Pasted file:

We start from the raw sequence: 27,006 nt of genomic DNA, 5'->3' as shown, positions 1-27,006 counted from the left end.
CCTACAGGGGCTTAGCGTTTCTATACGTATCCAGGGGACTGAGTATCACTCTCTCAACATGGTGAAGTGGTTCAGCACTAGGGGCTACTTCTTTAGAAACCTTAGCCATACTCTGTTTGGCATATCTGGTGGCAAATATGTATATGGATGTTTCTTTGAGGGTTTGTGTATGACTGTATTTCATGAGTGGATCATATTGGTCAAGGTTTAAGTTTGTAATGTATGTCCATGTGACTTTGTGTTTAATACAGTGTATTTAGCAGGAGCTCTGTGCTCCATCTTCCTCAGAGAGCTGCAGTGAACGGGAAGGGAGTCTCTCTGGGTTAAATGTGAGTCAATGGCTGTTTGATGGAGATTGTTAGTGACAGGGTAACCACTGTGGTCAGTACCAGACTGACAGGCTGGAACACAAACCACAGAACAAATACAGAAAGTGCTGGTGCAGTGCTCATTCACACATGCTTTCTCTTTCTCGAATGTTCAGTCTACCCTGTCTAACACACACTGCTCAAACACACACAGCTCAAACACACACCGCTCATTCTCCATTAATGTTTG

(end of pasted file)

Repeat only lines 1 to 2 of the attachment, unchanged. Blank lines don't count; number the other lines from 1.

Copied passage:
We start from the raw sequence: 27,006 nt of genomic DNA, 5'->3' as shown, positions 1-27,006 counted from the left end.
CCTACAGGGGCTTAGCGTTTCTATACGTATCCAGGGGACTGAGTATCACTCTCTCAACATGGTGAAGTGGTTCAGCACTAGGGGCTACTTCTTTAGAAACCTTAGCCATACTCTGTTTGGCATATCTGGTGGCAAATATGTATATGGATGTTTCTTTGAGGGTTTGTGTATGACTGTATTTCATGAGTGGATCATATTGGTCAAGGTTTAAGTTTGTAATGTATGTCCATGTGACTTTGTGTTTAATACAGTGTATTTAGCAGGAGCTCTGTGCTCCATCTTCCTCAGAGAGCTGCAGTGAACGGGAAGGGAGTCTCTCTGGGTTAAATGTGAGTCAATGGCTGTTTGATGGAGATTGTTAGTGACAGGGTAACCACTGTGGTCAGTACCAGACTGACAGGCTGGAACACAAACCACAGAACAAATACAGAAAGTGCTGGTGCAGTGCTCATTCACACATGCTTTCTCTTTCTCGAATGTTCAGTCTACCCTGTCTAACACACACTGCTCAAACACACACAGCTCAAACACACACCGCTCATTCTCCATTAATGTTTG